But the application to the Town Board is only for a fairly run-of-the-mill easement along roadways for utility undergrounding, of the sort that would typically be granted out of hand. The most disruptive portion seems to be that of the horizontal drilling equipment stationed at Beach Lane through one winter, and potentially operating around the clock at times, though the company has said it will keep the road open most of the time and will surround the operations with noise-dampening measures.
What the Trustees are being asked is somewhat unique, and potentially broader in consequence.
It involves the boring of a cable conduit under the beach and sea floor out 1,500 to 2,000 feet from the ocean beaches, where it will connect to the cable being laid to the wind farm. It would be the first time such a process had been done in the region.
But the permission sought is still only for the boring, while the debate at the Trustees’ meetings has focused on a broad variety of much grander concerns regarding global warming, endangered species, financial analysis of electrical rates, and regionwide fish migrations.
The Trustees have listened particularly closely to fishermen about their concerns that the power cable, and electromagnetic pulses it gives off, could drive fish away from the traditional routes fishermen have relied on for centuries.
Complicating the local board’s deliberations are considerations about the “public benefits” package that Deepwater has offered the town and Trustees—totaling some $8 million in funding for infrastructure projects in Wainscott and fisheries programs administered by the Trustees—and whether the project could just proceed more or less as planned even if the town agencies reject the request but without the town getting the financial tithe the company is offering now.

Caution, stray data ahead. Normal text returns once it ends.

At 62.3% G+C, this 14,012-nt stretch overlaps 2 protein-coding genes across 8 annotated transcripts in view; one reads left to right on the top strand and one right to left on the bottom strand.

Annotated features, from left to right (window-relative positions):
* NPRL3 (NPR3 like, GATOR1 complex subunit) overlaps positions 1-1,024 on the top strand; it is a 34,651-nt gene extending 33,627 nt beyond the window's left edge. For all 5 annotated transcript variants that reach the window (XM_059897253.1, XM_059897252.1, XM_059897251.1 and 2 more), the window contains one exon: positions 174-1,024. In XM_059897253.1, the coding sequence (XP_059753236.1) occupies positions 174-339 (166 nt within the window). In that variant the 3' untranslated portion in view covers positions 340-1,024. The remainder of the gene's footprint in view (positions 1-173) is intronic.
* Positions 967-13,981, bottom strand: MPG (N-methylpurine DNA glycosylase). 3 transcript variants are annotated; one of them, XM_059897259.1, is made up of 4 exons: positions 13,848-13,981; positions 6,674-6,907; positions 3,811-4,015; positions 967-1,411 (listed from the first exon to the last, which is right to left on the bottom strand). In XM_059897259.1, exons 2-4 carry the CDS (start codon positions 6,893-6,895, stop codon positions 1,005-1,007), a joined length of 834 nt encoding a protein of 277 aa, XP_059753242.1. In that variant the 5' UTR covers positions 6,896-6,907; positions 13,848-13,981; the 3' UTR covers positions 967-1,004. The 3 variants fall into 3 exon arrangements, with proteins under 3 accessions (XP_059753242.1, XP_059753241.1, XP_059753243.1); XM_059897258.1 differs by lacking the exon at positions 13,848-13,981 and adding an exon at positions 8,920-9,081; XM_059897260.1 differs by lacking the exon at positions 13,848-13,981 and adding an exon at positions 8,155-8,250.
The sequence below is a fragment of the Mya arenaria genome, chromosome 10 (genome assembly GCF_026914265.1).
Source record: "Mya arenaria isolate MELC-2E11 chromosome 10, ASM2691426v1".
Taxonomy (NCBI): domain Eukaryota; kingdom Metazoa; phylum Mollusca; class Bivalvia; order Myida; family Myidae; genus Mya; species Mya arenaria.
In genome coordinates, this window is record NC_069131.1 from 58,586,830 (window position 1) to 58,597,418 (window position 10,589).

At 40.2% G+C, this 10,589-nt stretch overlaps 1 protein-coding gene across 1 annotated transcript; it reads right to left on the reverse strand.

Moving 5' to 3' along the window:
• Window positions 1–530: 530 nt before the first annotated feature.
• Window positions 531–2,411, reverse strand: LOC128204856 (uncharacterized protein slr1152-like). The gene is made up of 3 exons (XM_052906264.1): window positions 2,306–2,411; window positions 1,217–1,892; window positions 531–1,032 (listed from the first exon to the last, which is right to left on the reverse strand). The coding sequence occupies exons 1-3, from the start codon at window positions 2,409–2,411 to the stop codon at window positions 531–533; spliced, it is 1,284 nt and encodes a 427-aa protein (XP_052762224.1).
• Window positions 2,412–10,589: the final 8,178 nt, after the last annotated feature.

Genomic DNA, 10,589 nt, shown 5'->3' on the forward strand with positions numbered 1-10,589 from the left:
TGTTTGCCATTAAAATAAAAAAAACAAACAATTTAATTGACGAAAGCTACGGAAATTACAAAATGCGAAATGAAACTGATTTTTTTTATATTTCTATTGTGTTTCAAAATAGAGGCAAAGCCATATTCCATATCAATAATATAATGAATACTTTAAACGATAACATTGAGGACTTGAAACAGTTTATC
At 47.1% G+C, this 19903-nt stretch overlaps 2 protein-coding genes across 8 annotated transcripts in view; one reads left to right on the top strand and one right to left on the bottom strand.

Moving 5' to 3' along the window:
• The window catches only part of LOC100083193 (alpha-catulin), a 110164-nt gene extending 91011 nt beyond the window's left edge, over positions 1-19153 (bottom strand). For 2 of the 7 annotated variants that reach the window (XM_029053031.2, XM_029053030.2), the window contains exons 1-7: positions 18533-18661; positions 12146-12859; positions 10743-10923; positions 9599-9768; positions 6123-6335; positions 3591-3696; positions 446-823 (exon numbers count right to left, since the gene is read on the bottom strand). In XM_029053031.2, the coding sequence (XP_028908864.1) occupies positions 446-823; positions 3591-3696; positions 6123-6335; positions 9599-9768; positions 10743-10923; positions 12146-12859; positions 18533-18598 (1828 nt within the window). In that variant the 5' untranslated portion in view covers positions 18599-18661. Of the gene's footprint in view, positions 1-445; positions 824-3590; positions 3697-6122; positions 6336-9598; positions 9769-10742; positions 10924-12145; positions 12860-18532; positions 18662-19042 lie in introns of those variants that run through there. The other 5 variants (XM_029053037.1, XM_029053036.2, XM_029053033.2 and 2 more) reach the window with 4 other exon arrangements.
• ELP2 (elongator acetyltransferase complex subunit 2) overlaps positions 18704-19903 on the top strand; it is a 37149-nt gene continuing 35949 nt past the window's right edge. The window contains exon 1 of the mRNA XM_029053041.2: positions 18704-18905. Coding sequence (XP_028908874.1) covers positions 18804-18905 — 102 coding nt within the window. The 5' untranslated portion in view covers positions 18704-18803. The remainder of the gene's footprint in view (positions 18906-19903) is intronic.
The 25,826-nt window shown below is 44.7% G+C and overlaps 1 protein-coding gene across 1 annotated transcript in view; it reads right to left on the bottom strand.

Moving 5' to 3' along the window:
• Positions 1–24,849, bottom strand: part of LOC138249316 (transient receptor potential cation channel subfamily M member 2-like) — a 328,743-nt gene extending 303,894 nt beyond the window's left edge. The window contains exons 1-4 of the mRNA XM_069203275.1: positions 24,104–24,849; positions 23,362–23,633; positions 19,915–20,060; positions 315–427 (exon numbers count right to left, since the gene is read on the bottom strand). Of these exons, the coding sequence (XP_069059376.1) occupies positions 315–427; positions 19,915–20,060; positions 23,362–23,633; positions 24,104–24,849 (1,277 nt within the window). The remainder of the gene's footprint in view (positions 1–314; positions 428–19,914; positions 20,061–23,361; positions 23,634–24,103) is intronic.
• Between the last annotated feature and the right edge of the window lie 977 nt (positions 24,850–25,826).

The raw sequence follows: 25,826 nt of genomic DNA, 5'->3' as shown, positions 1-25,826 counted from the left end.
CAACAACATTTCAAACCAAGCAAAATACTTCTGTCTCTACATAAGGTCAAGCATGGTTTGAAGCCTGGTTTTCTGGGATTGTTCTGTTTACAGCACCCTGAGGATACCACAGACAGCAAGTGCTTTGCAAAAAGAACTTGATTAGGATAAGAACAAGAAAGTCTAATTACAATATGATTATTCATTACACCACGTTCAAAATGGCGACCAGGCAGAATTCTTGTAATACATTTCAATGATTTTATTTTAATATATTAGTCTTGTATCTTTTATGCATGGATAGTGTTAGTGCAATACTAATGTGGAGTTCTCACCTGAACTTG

Members of the Trustees have also openly expressed their frustration that part of the difficulty in the discussions about the project lately has been the fogginess of the information swirling around the Deepwater application. From nondisclosure agreements about the costs of the wind farm’s power supply, to changing explanations from Deepwater itself about various details of the project, to the vagaries of a gargantuan approval process that has never been hurdled before, members of the board have said on several occasions that not knowing exactly what is true and what isn’t makes considering an application at this early stage a daunting and unenviable task.
Part of what Mr. Bock said he wants the board’s member-to-member discussions to focus on at coming meetings is nailing down fact from speculation and innuendo, regarding various details of the project, including whether the approval of the Trustees is something that is even needed before the project can be brought to the federal and state agencies, which could spend as long as two years reviewing the environmental impacts of its construction and operation.
“We’re not exactly sure about a lot of things,” Mr. Bock said. “We’ve been given a lot of information—we have to determine what is accurate, and what to do with it.”
The Town Board could potentially vote on the application it is considering as early as at its first regular meeting of next month on July 5. Supervisor Peter Van Scoyoc said he expects the Town Board will next discuss the Deepwater application at its July 3 work session but would offer no predictions on how soon it would bring the Deepwater application to a vote.